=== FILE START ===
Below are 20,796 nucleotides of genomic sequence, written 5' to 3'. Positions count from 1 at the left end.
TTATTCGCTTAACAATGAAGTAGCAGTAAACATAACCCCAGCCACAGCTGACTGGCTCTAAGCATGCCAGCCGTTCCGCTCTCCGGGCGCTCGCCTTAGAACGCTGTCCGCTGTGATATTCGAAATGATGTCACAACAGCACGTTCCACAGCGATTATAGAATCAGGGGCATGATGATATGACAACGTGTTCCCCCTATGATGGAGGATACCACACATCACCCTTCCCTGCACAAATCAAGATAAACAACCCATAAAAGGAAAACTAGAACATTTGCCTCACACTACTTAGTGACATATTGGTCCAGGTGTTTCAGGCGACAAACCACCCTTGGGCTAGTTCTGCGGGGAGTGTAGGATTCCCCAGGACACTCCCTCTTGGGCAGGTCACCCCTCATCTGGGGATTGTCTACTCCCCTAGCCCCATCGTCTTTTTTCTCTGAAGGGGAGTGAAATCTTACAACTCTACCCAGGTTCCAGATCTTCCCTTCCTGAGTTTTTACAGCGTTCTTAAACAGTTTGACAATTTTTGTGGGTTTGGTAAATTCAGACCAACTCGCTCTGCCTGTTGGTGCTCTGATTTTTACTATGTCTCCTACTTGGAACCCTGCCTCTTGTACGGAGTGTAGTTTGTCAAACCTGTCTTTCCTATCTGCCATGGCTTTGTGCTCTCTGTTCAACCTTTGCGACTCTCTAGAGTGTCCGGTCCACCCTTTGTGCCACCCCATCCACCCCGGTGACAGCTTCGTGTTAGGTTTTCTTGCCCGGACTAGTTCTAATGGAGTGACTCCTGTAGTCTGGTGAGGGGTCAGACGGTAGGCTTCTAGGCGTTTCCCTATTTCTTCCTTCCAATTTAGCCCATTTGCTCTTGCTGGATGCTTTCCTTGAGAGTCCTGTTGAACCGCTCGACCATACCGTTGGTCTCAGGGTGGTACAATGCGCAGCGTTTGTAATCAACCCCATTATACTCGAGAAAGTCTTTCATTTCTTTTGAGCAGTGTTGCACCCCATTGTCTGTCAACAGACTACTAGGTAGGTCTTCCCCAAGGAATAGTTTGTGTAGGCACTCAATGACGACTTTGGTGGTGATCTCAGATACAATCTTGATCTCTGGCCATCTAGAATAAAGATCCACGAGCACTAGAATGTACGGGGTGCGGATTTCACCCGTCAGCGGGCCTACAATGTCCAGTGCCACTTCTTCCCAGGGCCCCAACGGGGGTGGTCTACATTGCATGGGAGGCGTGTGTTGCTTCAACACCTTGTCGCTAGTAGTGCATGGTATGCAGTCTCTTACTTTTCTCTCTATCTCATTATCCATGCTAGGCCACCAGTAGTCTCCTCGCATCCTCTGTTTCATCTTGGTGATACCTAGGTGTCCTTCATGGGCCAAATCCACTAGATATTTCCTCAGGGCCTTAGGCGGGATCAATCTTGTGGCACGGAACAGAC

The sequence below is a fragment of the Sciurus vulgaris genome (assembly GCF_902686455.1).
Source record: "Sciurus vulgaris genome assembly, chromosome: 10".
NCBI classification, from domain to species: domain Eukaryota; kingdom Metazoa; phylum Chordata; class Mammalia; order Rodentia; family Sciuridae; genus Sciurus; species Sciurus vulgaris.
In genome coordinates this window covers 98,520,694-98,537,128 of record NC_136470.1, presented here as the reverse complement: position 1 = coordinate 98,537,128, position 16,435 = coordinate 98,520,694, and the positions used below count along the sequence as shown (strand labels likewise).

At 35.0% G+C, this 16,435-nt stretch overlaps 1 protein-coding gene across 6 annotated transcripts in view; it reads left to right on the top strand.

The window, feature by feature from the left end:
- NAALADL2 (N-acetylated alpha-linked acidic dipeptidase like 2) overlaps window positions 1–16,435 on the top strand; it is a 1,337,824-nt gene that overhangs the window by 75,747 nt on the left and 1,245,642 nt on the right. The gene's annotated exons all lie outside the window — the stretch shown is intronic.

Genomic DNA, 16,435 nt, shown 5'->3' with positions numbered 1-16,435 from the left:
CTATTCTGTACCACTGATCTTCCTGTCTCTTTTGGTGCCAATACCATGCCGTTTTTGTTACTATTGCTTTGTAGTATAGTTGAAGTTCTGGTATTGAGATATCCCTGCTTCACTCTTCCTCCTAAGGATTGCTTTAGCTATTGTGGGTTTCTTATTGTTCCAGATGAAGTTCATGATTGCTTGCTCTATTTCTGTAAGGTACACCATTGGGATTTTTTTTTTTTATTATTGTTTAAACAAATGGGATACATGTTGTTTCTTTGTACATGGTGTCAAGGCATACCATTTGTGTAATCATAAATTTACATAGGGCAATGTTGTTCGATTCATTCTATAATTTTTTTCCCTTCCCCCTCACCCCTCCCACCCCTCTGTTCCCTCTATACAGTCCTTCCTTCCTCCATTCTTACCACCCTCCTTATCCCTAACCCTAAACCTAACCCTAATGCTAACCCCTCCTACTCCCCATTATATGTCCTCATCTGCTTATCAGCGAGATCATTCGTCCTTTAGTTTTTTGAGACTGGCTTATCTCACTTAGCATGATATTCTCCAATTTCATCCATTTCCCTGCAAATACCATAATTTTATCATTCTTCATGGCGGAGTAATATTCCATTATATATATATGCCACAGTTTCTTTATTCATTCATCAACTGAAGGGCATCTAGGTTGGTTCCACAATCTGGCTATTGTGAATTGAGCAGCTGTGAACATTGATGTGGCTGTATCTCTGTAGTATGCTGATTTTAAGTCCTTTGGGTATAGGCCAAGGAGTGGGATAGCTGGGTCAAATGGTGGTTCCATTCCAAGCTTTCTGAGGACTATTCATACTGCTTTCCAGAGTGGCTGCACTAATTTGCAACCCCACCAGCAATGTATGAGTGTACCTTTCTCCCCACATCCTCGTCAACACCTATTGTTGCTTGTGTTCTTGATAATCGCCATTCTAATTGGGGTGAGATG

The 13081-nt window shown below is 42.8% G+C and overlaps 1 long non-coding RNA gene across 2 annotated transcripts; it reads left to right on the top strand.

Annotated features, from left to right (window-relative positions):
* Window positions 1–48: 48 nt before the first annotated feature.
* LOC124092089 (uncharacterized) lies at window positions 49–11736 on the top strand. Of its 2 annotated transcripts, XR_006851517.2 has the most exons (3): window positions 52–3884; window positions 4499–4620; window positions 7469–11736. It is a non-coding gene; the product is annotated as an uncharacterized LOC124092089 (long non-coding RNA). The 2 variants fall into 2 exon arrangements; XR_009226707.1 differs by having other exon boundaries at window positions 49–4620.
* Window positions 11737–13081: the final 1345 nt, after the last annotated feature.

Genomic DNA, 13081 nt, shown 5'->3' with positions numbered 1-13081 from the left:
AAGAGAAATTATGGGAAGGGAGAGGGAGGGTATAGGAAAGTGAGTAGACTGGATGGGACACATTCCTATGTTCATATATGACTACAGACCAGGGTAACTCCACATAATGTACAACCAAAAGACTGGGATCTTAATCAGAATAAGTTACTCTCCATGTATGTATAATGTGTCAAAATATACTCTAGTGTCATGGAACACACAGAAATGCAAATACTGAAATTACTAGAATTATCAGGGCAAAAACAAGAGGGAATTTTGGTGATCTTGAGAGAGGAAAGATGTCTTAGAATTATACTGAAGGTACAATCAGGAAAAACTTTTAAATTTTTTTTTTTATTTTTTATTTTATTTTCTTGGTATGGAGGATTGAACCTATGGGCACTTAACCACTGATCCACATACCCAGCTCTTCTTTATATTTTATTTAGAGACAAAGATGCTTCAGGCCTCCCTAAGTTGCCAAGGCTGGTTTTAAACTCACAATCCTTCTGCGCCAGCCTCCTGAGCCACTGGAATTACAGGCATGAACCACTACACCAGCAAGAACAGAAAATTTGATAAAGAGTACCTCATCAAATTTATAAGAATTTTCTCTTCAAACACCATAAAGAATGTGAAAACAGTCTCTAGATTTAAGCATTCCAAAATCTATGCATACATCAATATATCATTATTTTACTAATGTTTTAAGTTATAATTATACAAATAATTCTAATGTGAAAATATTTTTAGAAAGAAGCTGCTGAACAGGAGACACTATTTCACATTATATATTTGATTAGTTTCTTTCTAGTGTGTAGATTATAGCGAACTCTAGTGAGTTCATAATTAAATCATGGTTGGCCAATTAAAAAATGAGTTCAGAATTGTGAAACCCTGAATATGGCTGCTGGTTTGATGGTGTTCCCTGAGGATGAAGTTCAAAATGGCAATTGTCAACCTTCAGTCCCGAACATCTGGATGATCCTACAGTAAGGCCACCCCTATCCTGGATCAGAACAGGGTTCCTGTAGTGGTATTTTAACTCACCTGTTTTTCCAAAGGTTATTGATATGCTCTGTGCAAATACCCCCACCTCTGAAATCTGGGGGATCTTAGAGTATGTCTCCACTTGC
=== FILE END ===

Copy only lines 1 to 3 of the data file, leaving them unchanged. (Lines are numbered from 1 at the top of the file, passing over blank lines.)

Below are 20,796 nucleotides of genomic sequence, written 5' to 3'. Positions count from 1 at the left end.
TTATTCGCTTAACAATGAAGTAGCAGTAAACATAACCCCAGCCACAGCTGACTGGCTCTAAGCATGCCAGCCGTTCCGCTCTCCGGGCGCTCGCCTTAGAACGCTGTCCGCTGTGATATTCGAAATGATGTCACAACAGCACGTTCCACAGCGATTATAGAATCAGGGGCATGATGATATGACAACGTGTTCCCCCTATGATGGAGGATACCACACATCACCCTTCCCTGCACAAATCAAGATAAACAACCCATAAAAGGAAAACTAGAACATTTGCCTCACACTACTTAGTGACATATTGGTCCAGGTGTTTCAGGCGACAAACCACCCTTGGGCTAGTTCTGCGGGGAGTGTAGGATTCCCCAGGACACTCCCTCTTGGGCAGGTCACCCCTCATCTGGGGATTGTCTACTCCCCTAGCCCCATCGTCTTTTTTCTCTGAAGGGGAGTGAAATCTTACAACTCTACCCAGGTTCCAGATCTTCCCTTCCTGAGTTTTTACAGCGTTCTTAAACAGTTTGACAATTTTTGTGGGTTTGGTAAATTCAGACCAACTCGCTCTGCCTGTTGGTGCTCTGATTTTTACTATGTCTCCTACTTGGAACCCTGCCTCTTGTACGGAGTGTAGTTTGTCAAACCTGTCTTTCCTATCTGCCATGGCTTTGTGCTCTCTGTTCAACCTTTGCGACTCTCTAGAGTGTCCGGTCCACCCTTTGTGCCACCCCATCCACCCCGGTGACAGCTTCGTGTTAGGTTTTCTTGCCCGGACTAGTTCTAATGGAGTGACTCCTGTAGTCTGGTGAGGGGTCAGACGGTAGGCTTCTAGGCGTTTCCCTATTTCTTCCTTCCAATTTAGCCCATTTGCTCTTGCTGGATGCTTTCCTTGAGAGTCCTGTTGAACCGCTCGACCATACCGTTGGTCTCAGGGTGGTACAATGCGCAGCGTTTGTAATCAACCCCATTATACTCGAGAAAGTCTTTCATTTCTTTTGAGCAGTGTTGCACCCCATTGTCTGTCAACAGACTACTAGGTAGGTCTTCCCCAAGGAATAGTTTGTGTAGGCACTCAATGACGACTTTGGTGGTGATCTCAGATACAATCTTGATCTCTGGCCATCTAGAATAAAGATCCACGAGCACTAGAATGTACGGGGTGCGGATTTCACCCGTCAGCGGGCCTACAATGTCCAGTGCCACTTCTTCCCAGGGCCCCAACGGGGGTGGTCTACATTGCATGGGAGGCGTGTGTTGCTTCAACACCTTGTCGCTAGTAGTGCATGGTATGCAGTCTCTTACTTTTCTCTCTATCTCATTATCCATGCTAGGCCACCAGTAGTCTCCTCGCATCCTCTGTTTCATCTTGGTGATACCTAGGTGTCCTTCATGGGCCAAATCCACTAGATATTTCCTCAGGGCCTTAGGCGGGATCAATCTTGTGGCACGGAACAGAC

The sequence below is a fragment of the Sciurus vulgaris genome (assembly GCF_902686455.1).